News
Julia Irvine 26 Jul 2017 03:37pm

PCAOB revokes Crowe Horwath HK's audit registration

US audit watchdog the Public Company Accounting Oversight Board (PCAOB) has banned Crowe Horwath Hong Kong from auditing companies listed on the US stock exchanges for three years after the firm refused to produce audit working papers relating to a China-based client

The firm, which was also censured, admitted to the facts, findings and violations.

This is the second time the PCAOB has taken enforcement action against a Hong Kong based firm for non-cooperation with an investigation. In January last year, it revoked PKF’s HK affiliate’s registration after the firm refused to make an associated person available for testimony.

“The Sarbanes-Oxley Act authorises the board to impose significant sanctions on any registered firm that refuses to produce requested information in board investigations,” said PCAOB chairman James Doty.

“This is an important tool in our work to protect investors and we will not hesitate to use it when a firm refuses to provide our enforcement staff with work papers and related information necessary to ensure compliance with PCAOB rules and US law.”

The Crowe Horwath case dates back to March 2016 when the board launched a formal investigation into the firm’s audits and reviews of the unnamed China-based client’s financial statements. Questions had been raised by the PCAOB’s division of enforcement and investigations during a review of the client’s filings with the US Securities & Exchange Commission (SEC).

Following an accounting board demand for audit work papers and other related documents, Crowe Horwath HK informed the board’s division of enforcement and investigations through its lawyers that it would not comply with the demand.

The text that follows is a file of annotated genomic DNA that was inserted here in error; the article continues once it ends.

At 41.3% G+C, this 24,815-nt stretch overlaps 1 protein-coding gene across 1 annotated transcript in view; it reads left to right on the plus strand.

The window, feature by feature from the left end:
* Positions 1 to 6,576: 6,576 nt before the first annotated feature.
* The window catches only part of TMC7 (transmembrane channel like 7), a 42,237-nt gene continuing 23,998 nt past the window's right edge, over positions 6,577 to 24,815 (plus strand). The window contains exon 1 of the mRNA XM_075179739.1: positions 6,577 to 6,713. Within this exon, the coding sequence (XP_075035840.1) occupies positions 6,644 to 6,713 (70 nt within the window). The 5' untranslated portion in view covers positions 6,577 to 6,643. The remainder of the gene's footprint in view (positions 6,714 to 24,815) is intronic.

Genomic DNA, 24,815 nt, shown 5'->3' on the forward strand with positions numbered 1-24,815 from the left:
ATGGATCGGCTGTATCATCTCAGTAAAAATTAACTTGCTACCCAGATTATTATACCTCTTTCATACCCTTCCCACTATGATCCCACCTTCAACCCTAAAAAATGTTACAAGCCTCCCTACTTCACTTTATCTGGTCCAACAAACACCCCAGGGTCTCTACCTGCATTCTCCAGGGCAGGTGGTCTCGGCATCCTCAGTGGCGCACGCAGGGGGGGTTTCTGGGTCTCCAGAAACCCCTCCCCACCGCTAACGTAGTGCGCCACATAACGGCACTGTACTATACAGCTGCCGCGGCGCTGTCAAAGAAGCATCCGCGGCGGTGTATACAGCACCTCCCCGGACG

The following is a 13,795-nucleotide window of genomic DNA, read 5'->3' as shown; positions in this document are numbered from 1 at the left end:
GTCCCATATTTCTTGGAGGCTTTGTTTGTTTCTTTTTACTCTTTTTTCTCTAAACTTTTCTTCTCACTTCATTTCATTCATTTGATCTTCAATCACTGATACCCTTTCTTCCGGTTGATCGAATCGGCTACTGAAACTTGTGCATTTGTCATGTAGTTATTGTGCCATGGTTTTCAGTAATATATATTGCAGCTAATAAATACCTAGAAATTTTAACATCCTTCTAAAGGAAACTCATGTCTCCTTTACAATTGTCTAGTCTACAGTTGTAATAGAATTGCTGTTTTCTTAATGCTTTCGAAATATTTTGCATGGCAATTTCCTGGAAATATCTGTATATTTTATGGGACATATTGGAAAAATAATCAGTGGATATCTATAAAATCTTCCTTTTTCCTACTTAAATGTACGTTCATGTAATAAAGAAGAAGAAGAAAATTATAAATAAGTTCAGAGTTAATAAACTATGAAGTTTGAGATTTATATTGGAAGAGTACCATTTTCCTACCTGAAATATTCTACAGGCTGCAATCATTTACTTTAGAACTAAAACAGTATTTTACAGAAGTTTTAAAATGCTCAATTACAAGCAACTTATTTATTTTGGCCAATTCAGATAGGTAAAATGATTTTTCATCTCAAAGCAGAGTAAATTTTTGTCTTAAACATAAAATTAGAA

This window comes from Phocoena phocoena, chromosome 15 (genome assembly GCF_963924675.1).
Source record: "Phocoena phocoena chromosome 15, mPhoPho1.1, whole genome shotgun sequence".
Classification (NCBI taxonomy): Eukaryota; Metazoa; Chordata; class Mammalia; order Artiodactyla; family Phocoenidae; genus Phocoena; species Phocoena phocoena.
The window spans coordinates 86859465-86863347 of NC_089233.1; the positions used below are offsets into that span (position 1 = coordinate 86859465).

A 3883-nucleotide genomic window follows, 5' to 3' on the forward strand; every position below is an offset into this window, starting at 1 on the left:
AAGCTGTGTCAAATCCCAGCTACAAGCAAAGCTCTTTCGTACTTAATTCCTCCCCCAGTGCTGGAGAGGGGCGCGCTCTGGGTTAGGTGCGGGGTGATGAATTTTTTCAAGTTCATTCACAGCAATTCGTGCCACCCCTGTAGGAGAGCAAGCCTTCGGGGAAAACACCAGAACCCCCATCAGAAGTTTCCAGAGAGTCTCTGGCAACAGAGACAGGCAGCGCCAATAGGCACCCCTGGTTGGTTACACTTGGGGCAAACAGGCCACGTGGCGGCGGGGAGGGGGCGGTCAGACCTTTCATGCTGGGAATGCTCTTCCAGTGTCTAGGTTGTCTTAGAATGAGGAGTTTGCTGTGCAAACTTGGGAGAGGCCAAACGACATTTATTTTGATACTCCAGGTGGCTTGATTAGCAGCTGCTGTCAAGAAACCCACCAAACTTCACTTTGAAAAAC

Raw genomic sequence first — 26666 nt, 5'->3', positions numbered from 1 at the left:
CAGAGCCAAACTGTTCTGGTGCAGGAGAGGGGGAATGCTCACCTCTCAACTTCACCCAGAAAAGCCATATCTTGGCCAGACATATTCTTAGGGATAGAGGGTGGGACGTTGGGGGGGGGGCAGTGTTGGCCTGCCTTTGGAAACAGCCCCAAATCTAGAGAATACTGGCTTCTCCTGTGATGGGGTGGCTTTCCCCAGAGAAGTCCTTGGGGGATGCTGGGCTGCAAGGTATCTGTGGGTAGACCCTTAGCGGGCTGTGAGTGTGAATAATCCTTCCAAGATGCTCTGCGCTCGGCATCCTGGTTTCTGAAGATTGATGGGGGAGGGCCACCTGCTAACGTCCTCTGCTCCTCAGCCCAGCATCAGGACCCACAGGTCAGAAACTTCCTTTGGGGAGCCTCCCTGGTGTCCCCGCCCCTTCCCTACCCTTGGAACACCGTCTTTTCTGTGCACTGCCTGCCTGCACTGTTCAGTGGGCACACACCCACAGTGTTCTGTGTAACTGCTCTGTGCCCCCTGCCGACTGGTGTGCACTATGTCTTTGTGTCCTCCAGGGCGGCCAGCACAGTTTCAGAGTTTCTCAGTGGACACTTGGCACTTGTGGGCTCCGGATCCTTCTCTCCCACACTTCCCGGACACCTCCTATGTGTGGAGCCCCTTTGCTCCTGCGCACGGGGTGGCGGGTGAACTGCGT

It said that it had asked for guidance from the Chinese Ministry of Finance and had been told that it must not produce papers maintained in the People’s Republic of China (PRC) in the absence of a request for assistance under a memorandum of understanding between the PCAOB, the Ministry of Finance and the China Securities Regulatory Commission.

In the Crowe Horwath case, the PCAOB warned it that obstacles created by foreign law did not provide a valid excuse for refusing to produce the information. Under the board’s registration rules, firms were obliged to comply with the demand.

It also made it clear that the MOU did not give the firm legal rights as it was a strictly non-binding agreement between the signing parties.

Despite the board’s arguments and the threat of disciplinary action, Crowe Horwath HK continued to assert that it was unable to provide audit work papers and other documents.

As the disciplinary order points out, this “failure to provide the required documents impeded the board’s ability to determine if [the] respondent’s audits were performed in accordance with PCAOB rules and standards, and whether violations occurred that justified sanctions”.

The firm has yet to respond to requests for a statement.

Over the years, a number of audit firms based in Hong Kong and China have tried to argue that if they produced audit working papers, they would be breaking Chinese law and would risk lengthy jail terms.

The Chinese affiliates of the Big Four and BDO, for example, were involved in a three-year battle with the PCAOB and the SEC over access to their audit papers relating to several US-listed Chinese clients, some of which had collapsed.

This stand-off ended in February 2015 when the Big Four agreed to a $2m settlement with the SEC.

By then the PCAOB had signed the MOU, enabling the three co-signatories to ask for production and exchange of audit documents that are relevant to formal investigations in both countries’ jurisdictions.

Access to Chinese firms for inspection purposes is still a work in progress, though, because the MOU only applies to enforcement actions, not inspections of firms which are blocked.

Under normal circumstances, the board says it would have inspected Crowe Horwath HK at least twice between 2011 and 2016 – in 2016 alone the firm issued 50 audit reports for 22 different clients required to file audited financial statements with the SEC.

Because it regards access to Chinese firms as fundamental to its ability to carry out its oversight duties, the board has not approved any new applications for registration from Hong Kong audit firms in the past five years.

As a PCAOB spokesperson pointed out, “If PCAOB inspectors are able to look at the work papers of Chinese auditors and to inspect them – as we do the work papers of auditors in approximately 40 other jurisdictions – we will learn from each other, we will share information about effective oversight of auditors under our respective jurisdictions, and investors will benefit.”

Like PKF, Crowe Horwath HK will be able to reapply for registration after the three years are up.

Topics